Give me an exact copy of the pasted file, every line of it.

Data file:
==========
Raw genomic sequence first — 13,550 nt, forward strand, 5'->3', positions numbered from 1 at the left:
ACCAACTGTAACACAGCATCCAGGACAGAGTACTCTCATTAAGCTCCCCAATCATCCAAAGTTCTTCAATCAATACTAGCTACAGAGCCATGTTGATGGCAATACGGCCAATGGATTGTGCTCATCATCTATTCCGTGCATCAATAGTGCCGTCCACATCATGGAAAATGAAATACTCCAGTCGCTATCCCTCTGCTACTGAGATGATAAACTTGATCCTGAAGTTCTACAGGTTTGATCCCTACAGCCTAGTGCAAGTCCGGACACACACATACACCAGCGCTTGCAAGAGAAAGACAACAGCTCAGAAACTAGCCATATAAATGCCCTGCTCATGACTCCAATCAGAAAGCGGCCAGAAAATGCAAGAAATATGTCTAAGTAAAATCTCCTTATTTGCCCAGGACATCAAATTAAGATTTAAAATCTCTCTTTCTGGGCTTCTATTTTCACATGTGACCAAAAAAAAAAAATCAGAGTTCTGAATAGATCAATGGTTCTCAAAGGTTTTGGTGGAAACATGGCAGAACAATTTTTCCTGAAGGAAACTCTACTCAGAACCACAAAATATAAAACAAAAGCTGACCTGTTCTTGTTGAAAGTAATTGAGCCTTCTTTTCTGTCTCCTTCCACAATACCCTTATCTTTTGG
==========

Raw genomic sequence first — 13,550 nt, forward strand, 5'->3', positions numbered from 1 at the left:
ACCAACTGTAACACAGCATCCAGGACAGAGTACTCTCATTAAGCTCCCCAATCATCCAAAGTTCTTCAATCAATACTAGCTACAGAGCCATGTTGATGGCAATACGGCCAATGGATTGTGCTCATCATCTATTCCGTGCATCAATAGTGCCGTCCACATCATGGAAAATGAAATACTCCAGTCGCTATCCCTCTGCTACTGAGATGATAAACTTGATCCTGAAGTTCTACAGGTTTGATCCCTACAGCCTAGTGCAAGTCCGGACACACACATACACCAGCGCTTGCAAGAGAAAGACAACAGCTCAGAAACTAGCCATATAAATGCCCTGCTCATGACTCCAATCAGAAAGCGGCCAGAAAATGCAAGAAATATGTCTAAGTAAAATCTCCTTATTTGCCCAGGACATCAAATTAAGATTTAAAATCTCTCTTTCTGGGCTTCTATTTTCACATGTGACCAAAAAAAAAAAATCAGAGTTCTGAATAGATCAATGGTTCTCAAAGGTTTTGGTGGAAACATGGCAGAACAATTTTTCCTGAAGGAAACTCTACTCAGAACCACAAAATATAAAACAAAAGCTGACCTGTTCTTGTTGAAAGTAATTGAGCCTTCTTTTCTGTCTCCTTCCACAATACCCTTATCTTTTGG